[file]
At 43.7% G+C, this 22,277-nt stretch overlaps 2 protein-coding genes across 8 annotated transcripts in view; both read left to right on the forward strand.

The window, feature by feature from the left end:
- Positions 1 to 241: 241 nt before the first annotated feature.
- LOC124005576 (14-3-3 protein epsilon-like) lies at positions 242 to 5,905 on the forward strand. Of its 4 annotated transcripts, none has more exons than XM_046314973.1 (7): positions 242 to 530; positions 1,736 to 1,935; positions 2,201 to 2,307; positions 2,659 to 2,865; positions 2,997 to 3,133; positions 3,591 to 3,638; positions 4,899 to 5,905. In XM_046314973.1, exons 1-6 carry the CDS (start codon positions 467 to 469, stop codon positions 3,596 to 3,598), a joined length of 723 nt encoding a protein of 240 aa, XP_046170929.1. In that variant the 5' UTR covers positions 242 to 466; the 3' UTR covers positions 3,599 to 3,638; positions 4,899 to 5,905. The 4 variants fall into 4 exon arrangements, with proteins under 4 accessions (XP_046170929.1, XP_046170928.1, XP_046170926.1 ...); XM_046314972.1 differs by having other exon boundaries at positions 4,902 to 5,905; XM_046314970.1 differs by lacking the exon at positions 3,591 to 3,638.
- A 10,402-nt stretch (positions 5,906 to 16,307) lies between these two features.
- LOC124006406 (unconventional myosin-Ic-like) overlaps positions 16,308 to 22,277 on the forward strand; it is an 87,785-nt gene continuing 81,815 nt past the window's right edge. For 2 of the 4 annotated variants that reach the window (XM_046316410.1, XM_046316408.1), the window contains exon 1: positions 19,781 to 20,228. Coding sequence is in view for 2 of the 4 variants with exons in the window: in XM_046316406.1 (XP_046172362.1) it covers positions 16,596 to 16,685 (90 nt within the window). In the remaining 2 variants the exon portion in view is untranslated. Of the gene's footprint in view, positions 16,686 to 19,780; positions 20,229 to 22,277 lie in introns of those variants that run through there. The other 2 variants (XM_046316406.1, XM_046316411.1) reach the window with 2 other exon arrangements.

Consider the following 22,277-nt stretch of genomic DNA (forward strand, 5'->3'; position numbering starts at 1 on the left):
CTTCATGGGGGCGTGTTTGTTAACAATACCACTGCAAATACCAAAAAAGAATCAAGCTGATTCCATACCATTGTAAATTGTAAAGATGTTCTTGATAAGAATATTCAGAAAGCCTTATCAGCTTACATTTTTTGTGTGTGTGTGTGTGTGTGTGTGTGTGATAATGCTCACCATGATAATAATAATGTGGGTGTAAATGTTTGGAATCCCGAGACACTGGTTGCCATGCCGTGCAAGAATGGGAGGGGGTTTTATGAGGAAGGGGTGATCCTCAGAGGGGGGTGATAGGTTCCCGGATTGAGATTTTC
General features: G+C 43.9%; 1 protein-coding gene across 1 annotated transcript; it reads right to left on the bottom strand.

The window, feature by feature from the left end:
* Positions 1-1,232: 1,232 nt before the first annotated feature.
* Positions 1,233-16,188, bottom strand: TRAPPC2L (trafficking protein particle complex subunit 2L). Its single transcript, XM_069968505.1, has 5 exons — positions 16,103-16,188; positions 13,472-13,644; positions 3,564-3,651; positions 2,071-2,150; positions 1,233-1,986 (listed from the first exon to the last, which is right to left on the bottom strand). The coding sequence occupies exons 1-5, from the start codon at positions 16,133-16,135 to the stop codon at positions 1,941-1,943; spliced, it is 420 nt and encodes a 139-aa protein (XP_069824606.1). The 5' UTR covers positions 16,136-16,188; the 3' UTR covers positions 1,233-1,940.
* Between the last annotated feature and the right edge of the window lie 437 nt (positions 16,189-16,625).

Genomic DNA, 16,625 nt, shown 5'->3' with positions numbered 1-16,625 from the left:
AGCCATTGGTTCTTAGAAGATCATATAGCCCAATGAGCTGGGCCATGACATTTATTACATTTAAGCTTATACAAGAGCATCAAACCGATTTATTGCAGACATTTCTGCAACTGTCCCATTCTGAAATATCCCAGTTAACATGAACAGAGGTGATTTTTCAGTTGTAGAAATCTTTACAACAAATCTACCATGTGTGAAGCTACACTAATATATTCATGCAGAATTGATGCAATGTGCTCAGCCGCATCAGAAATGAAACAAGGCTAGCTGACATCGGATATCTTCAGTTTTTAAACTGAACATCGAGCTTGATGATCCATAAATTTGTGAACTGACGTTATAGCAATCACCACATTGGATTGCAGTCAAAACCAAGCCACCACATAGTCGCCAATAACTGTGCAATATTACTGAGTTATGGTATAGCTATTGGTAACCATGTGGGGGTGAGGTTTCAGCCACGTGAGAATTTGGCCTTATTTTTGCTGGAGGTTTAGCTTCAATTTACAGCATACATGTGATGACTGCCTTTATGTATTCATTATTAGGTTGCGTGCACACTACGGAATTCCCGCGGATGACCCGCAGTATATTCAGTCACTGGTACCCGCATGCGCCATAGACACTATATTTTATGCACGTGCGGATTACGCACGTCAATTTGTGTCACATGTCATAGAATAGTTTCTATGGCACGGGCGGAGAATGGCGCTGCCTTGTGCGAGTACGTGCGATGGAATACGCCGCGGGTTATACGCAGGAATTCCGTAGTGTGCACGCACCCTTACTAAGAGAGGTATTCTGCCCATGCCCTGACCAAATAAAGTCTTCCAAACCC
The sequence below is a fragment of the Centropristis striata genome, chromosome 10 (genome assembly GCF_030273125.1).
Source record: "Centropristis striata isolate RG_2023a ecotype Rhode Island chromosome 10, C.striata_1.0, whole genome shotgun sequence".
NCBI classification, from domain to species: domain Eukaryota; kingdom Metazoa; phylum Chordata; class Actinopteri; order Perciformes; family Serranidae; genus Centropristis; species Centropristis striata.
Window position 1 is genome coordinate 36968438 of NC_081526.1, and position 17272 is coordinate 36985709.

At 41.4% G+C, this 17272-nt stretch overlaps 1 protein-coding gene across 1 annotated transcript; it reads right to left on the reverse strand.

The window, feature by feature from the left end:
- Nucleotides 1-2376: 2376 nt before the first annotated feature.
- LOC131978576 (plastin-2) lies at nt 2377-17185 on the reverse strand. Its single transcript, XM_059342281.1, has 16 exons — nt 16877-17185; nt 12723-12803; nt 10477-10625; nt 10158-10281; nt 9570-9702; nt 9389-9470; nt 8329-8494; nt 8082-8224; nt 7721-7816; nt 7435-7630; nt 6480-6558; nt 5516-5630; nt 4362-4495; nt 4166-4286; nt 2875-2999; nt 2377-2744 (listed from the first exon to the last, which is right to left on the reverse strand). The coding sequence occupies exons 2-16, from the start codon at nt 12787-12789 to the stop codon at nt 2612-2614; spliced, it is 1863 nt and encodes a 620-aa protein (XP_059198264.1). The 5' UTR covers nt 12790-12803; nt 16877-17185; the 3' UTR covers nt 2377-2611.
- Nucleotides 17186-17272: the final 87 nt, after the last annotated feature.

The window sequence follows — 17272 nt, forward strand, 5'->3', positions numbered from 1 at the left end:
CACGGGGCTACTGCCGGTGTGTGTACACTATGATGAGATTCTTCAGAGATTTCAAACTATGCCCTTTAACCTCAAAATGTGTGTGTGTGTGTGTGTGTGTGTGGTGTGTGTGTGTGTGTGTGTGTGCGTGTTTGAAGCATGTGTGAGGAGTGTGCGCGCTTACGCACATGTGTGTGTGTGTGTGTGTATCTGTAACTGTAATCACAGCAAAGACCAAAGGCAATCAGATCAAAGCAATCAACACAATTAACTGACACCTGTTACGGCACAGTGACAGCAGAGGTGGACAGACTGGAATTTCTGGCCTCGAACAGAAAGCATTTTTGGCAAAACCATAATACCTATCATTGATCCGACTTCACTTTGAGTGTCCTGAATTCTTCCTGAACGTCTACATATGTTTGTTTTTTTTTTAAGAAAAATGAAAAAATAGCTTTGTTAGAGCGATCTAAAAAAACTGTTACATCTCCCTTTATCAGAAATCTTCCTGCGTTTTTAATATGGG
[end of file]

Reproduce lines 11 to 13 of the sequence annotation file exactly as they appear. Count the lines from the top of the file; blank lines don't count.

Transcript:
* Positions 1-1,232: 1,232 nt before the first annotated feature.
* Positions 1,233-16,188, bottom strand: TRAPPC2L (trafficking protein particle complex subunit 2L). Its single transcript, XM_069968505.1, has 5 exons — positions 16,103-16,188; positions 13,472-13,644; positions 3,564-3,651; positions 2,071-2,150; positions 1,233-1,986 (listed from the first exon to the last, which is right to left on the bottom strand). The coding sequence occupies exons 1-5, from the start codon at positions 16,133-16,135 to the stop codon at positions 1,941-1,943; spliced, it is 420 nt and encodes a 139-aa protein (XP_069824606.1). The 5' UTR covers positions 16,136-16,188; the 3' UTR covers positions 1,233-1,940.
* Between the last annotated feature and the right edge of the window lie 437 nt (positions 16,189-16,625).